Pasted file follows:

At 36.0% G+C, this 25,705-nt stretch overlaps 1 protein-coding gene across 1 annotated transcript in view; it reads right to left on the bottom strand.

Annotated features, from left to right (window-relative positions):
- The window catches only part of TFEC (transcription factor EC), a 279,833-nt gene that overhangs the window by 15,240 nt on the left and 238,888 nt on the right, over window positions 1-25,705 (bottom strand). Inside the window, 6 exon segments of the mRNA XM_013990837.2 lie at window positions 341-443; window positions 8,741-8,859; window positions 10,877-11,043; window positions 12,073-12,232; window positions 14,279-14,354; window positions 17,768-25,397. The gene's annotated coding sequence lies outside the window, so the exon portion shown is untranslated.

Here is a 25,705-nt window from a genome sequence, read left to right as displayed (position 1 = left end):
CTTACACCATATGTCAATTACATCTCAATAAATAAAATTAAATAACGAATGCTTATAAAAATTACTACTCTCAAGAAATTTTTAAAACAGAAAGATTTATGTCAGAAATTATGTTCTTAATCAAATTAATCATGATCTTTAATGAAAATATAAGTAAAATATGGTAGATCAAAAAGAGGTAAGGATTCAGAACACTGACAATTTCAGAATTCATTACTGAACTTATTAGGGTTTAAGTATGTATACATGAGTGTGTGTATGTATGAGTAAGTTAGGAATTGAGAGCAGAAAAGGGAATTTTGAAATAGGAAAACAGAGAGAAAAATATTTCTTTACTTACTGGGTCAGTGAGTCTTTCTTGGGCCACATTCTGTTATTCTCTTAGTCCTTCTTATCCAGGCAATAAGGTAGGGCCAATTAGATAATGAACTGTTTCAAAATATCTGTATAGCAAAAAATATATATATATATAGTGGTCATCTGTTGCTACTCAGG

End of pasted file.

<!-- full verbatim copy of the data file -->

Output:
At 36.0% G+C, this 25,705-nt stretch overlaps 1 protein-coding gene across 1 annotated transcript in view; it reads right to left on the bottom strand.

Annotated features, from left to right (window-relative positions):
- The window catches only part of TFEC (transcription factor EC), a 279,833-nt gene that overhangs the window by 15,240 nt on the left and 238,888 nt on the right, over window positions 1-25,705 (bottom strand). Inside the window, 6 exon segments of the mRNA XM_013990837.2 lie at window positions 341-443; window positions 8,741-8,859; window positions 10,877-11,043; window positions 12,073-12,232; window positions 14,279-14,354; window positions 17,768-25,397. The gene's annotated coding sequence lies outside the window, so the exon portion shown is untranslated.

Here is a 25,705-nt window from a genome sequence, read left to right as displayed (position 1 = left end):
CTTACACCATATGTCAATTACATCTCAATAAATAAAATTAAATAACGAATGCTTATAAAAATTACTACTCTCAAGAAATTTTTAAAACAGAAAGATTTATGTCAGAAATTATGTTCTTAATCAAATTAATCATGATCTTTAATGAAAATATAAGTAAAATATGGTAGATCAAAAAGAGGTAAGGATTCAGAACACTGACAATTTCAGAATTCATTACTGAACTTATTAGGGTTTAAGTATGTATACATGAGTGTGTGTATGTATGAGTAAGTTAGGAATTGAGAGCAGAAAAGGGAATTTTGAAATAGGAAAACAGAGAGAAAAATATTTCTTTACTTACTGGGTCAGTGAGTCTTTCTTGGGCCACATTCTGTTATTCTCTTAGTCCTTCTTATCCAGGCAATAAGGTAGGGCCAATTAGATAATGAACTGTTTCAAAATATCTGTATAGCAAAAAATATATATATATATAGTGGTCATCTGTTGCTACTCAGG